Warner still wonders if Patriots cheated Rams out of Super Bowl XXXVI

It’s been 13 years, but Kurt Warner remains suspicious about whether he was cheated out of another Super Bowl title. Literally.

Warner’s St. Louis Rams (which finished 14-2 in the regular season) were knocked off by the Patriots in Super Bowl XXXVI, a win that kick-started New England’s dynasty. It also was a win that eventually came with some controversy after allegations of the Patriots video-taping the Rams’ walk-through surfaced.

Now, with Deflategate gripping the football world leading up to another Patriots Super Bowl appearance against the Seahawks, Warner still wonders if New England’s win in 2002 was completely legitimate.

“I don’t want to believe that there was anything outside of his team beat our team,” Warner told the New York Daily News on Tuesday at Super Bowl Media Day in Phoenix. “That’s what I want to believe. Yeah, there’s a sliver of a doubt. … Was there any advantage they gained in any game?

“Not just our Super Bowl game, but maybe a game before that to get to the Super Bowl. All those things enter your mind. It’s not because I’m bitter. It’s not because I say they cheated, because I have no idea.”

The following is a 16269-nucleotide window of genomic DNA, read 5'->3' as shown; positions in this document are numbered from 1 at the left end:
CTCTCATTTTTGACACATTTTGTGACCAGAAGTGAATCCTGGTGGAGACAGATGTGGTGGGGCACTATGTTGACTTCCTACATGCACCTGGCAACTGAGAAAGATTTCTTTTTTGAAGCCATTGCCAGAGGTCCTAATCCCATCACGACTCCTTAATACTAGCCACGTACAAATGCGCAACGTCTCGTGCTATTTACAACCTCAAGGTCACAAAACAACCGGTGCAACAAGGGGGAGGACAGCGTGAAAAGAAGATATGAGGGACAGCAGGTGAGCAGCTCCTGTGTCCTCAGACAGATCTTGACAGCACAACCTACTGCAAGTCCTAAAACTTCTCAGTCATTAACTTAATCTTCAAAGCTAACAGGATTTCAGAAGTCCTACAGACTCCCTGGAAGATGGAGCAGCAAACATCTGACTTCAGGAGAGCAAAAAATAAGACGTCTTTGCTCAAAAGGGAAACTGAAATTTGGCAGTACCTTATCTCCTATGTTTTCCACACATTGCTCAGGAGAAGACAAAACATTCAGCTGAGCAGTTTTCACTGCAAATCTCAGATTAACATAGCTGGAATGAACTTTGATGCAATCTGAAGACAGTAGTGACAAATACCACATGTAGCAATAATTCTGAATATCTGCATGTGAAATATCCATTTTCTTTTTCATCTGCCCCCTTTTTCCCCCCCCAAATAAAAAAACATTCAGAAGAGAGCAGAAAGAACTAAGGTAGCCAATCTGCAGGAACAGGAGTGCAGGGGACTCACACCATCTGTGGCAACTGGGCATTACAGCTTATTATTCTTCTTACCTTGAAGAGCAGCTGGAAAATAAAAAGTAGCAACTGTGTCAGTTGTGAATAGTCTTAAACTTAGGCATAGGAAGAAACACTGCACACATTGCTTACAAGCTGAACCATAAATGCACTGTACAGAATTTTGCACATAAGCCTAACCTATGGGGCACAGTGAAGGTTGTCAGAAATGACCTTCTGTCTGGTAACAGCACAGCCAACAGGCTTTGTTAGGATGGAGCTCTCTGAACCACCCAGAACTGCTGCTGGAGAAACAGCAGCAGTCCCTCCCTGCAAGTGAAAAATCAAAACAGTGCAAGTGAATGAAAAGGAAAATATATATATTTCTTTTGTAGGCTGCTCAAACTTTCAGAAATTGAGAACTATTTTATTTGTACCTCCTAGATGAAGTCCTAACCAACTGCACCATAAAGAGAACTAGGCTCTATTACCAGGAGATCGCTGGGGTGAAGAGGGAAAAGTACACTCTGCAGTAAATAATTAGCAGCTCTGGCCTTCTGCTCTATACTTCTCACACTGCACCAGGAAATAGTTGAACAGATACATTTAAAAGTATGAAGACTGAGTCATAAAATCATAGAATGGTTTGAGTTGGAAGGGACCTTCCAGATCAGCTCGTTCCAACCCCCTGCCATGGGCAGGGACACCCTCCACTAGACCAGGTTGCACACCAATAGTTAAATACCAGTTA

Warner was very careful not to come out and accuse the Patriots of being cheaters, but that’s about all he neglected to do.

“Since that scandal, I don’t know if they’ve won a Super Bowl,” Warner added, via the Daily News. “So you sit back and go, ‘Well, was it because of any advantage they got?’ I think it’s unfortunate. Unfortunate for him (Patriots QB Tom Brady). Unfortunate for our league. Unfortunate for historians who love the game and love great coaches. Because we don’t know.”

Ever the diplomat, Warner then gave his support for Patriots coach Bill Belichick: “Regardless of all that, he’ll still be considered as one of the best coaches to ever coach the game of football.”

Warner tried to cover his tracks on the fly in a Wednesday radio interview with WEEI.

“We should give them the benefit of the doubt in every situation,” Warner said. “But I think too often because of what happened before, you step back and you go, ‘Well, could it be something else?’ ”

This isn’t the first time Warner has voiced these sorts of concerns. He essentially said the same things in 2012, right down to being sure not to directly accuse the Patriots.

Regardless, Warner’s comments are innocent compared to those of former Rams running back Marshall Faulk. He said in 2013 that he’ll never get over being cheated out of the Super Bowl.”

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